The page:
Near Daruma was the lacquerware gallery Ishikawa Shikki. Odawara lacquerware is made of zelkova and produced by a technique that brings out the beauty of the grain under the lacquer. My informant was quick to add that urushi (lacquer) imported from China undergoes a strict purification process.

I had not seen the castle, but had felt its presence as the core of a town from which sprang traditional products. It was time to make its acquaintance.

Crossing the red bridge over the moat, I was greeted by Masako Takagi and Akihiro Takasugi, of the Odawara Guide Association.

The castle was destroyed and rebuilt several times, most recently in 1960. We passed through the Tokiwagi Gate to an expanse with a monkey cage and paddock for Umeko, a 60-year-old elephant who arrived in 1960 for a children’s expo.

The white donjon soared beautiful against the azure winter sky. My docents explained that the former pair of shachi (killer whale) statues atop the roof were bought by a German in 1870, when the castle was demolished by the Meiji government. The whereabouts of the statue remain a mystery.

The donjons of castles in Japan have the feel of an attic, a place for storing bric-a-brac, a sword here, Noh masks there, the jetsam of homeowners covetous of space. A gallery of portraits of successive dour castle lords is de rigueur.

Odawara Castle’s exhibits, on four floors, are better arranged than most. Suits of armor reveal the diminutive stature of the medieval warrior. Made of leather or lacquered paper, foot soldiers’ armor was pervious to the edged steel glinting in another display case. Of interest is a whalebone frame for the silk mantle a samurai wore at the back to blunt the impact of arrows.

A pair of Odawara chochin, one as tall as your torso, the other pancake flat, illustrate one reason for the popularity of this portable paper lantern. In addition to collapsing to fit inside the kimono bosom, its ribs are flat, increasing the adhesive surface and keeping the paper from peeling off in rain. Furthermore, because its ribs were of wood from sacred trees at Saijoji Temple, in Minamiashigara, near Odawara, the lantern was said to ward off spectral foxes and tanuki (raccoon dog).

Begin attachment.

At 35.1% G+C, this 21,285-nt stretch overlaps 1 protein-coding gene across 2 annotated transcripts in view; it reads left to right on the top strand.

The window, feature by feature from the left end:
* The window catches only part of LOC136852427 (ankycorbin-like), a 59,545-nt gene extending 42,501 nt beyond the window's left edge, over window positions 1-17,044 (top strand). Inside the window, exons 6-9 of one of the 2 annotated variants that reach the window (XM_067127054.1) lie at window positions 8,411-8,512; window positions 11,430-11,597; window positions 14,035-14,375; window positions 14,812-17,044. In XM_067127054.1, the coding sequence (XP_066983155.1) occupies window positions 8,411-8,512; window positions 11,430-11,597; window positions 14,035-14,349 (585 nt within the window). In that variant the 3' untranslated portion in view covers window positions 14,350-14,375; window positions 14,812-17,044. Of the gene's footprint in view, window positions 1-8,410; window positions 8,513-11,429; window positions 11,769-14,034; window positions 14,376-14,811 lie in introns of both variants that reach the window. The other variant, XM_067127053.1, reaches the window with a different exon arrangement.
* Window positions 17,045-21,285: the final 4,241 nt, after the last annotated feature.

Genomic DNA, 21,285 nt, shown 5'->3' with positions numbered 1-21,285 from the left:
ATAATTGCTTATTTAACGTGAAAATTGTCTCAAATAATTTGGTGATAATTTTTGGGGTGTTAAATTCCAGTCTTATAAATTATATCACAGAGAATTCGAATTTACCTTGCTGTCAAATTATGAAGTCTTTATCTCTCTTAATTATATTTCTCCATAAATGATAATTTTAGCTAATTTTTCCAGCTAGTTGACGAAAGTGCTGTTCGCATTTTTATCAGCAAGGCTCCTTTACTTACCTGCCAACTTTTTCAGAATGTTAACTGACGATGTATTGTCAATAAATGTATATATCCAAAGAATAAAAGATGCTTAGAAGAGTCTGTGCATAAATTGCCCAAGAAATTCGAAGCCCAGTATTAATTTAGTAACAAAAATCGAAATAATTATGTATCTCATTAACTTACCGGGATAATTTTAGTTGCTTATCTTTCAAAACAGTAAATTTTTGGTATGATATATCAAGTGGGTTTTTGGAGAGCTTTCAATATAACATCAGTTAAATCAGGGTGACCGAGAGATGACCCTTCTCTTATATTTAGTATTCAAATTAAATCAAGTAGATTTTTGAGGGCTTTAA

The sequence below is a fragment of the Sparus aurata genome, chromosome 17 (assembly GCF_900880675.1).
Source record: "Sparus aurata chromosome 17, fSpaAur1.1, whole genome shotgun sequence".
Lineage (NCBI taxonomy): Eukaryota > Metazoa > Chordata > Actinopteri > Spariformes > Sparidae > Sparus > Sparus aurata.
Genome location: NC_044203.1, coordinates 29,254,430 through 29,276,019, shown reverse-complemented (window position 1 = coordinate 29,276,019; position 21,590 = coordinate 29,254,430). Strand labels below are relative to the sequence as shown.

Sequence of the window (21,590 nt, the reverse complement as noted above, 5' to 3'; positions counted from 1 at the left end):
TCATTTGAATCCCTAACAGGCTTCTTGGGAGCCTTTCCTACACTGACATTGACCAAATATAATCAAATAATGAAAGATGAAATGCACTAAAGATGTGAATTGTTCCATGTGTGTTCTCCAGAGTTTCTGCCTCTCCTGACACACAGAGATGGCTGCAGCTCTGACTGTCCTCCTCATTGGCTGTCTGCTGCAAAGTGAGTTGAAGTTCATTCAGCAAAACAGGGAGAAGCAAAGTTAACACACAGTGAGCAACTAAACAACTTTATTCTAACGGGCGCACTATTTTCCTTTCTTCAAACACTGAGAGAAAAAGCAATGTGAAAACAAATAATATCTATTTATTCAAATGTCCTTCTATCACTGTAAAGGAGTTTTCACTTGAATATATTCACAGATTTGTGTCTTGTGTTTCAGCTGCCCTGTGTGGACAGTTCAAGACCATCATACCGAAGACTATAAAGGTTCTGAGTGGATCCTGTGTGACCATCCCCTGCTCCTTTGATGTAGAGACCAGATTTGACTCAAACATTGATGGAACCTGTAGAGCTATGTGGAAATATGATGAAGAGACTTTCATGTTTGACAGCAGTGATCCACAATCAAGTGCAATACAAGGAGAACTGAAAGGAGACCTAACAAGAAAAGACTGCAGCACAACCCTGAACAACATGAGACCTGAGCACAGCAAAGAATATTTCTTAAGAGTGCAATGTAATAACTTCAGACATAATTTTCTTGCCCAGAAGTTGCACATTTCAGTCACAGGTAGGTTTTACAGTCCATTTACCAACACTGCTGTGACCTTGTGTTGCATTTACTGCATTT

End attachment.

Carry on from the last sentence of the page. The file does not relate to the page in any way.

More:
We climbed to the observation deck with views of the Izu Peninsula, Hakone, the Tanzawa mountains to the north, Sagami Bay to the south, and Soga village to the northeast, which is noted for its 35,000 ume (Japanese apricot) trees whose fruit is dried and salted to make umeboshi, the lip-puckering pickle at the center of the rice in some bento (lunch-box) sets. Although not planted as ornamentals, the Soga ume, blossoming white against the backdrop of Mount Fuji, attract hordes of flower viewers.

Wanting to taste the fruit of the farmers’ labors, I dropped by the Pickled Plum Museum. Masatsugu Komine, the fifth-generation owner, asked if I had driven, then let me taste ume wines. I left with a pack of 3-year-old umeboshi and a flask of wine, Heisei 15 (2003) vintage.

I walked along the castle moat and revisited the castle park. The milk-white donjon, the foundation nearly invisible in the dark, seemed borne by its broad eaves.

A couple drifted away, and I was alone with my thoughts.

The donjon was a symbol of the lord’s authority. He lived high by the peasants’ sweat. The feudal system was cruel, but its castle town bequeathed traditional products and this park.

Umeko, the sexagenarian pachyderm, had retired. No foxes or tanuki were a-hauntin’. Only the monkeys chattered in their cage.

Call the Odawara Guide Association to arrange for a free English-speaking guide at (0465) 22-8800.